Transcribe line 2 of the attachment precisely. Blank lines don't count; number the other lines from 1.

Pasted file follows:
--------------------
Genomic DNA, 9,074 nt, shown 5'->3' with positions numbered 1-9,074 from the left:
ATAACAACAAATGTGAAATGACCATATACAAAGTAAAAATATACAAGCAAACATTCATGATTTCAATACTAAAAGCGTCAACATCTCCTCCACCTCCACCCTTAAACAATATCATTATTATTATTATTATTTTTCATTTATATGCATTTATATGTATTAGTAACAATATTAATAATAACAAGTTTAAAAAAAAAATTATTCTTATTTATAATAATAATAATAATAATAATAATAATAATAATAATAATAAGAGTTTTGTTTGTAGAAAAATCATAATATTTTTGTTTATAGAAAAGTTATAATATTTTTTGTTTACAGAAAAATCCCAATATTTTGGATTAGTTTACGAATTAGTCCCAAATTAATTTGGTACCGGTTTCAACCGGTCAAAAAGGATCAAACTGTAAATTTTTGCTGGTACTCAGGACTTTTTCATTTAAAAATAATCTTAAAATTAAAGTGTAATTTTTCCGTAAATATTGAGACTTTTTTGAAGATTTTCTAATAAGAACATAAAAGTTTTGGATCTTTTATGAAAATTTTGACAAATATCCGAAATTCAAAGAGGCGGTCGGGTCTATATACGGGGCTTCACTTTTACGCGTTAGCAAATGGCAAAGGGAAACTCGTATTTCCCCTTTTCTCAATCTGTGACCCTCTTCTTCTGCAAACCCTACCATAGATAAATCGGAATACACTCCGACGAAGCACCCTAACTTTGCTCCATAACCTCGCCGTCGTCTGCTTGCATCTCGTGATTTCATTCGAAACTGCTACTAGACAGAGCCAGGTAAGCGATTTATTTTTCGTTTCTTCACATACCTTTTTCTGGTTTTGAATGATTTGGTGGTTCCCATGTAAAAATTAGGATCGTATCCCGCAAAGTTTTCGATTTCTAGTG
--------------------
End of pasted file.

ATAACAACAAATGTGAAATGACCATATACAAAGTAAAAATATACAAGCAAACATTCATGATTTCAATACTAAAAGCGTCAACATCTCCTCCACCTCCACCCTTAAACAATATCATTATTATTATTATTATTTTTCATTTATATGCATTTATATGTATTAGTAACAATATTAATAATAACAAGTTTAAAAAAAAAATTATTCTTATTTATAATAATAATAATAATAATAATAATAATAATAATAATAATAAGAGTTTTGTTTGTAGAAAAATCATAATATTTTTGTTTATAGAAAAGTTATAATATTTTTTGTTTACAGAAAAATCCCAATATTTTGGATTAGTTTACGAATTAGTCCCAAATTAATTTGGTACCGGTTTCAACCGGTCAAAAAGGATCAAACTGTAAATTTTTGCTGGTACTCAGGACTTTTTCATTTAAAAATAATCTTAAAATTAAAGTGTAATTTTTCCGTAAATATTGAGACTTTTTTGAAGATTTTCTAATAAGAACATAAAAGTTTTGGATCTTTTATGAAAATTTTGACAAATATCCGAAATTCAAAGAGGCGGTCGGGTCTATATACGGGGCTTCACTTTTACGCGTTAGCAAATGGCAAAGGGAAACTCGTATTTCCCCTTTTCTCAATCTGTGACCCTCTTCTTCTGCAAACCCTACCATAGATAAATCGGAATACACTCCGACGAAGCACCCTAACTTTGCTCCATAACCTCGCCGTCGTCTGCTTGCATCTCGTGATTTCATTCGAAACTGCTACTAGACAGAGCCAGGTAAGCGATTTATTTTTCGTTTCTTCACATACCTTTTTCTGGTTTTGAATGATTTGGTGGTTCCCATGTAAAAATTAGGATCGTATCCCGCAAAGTTTTCGATTTCTAGTG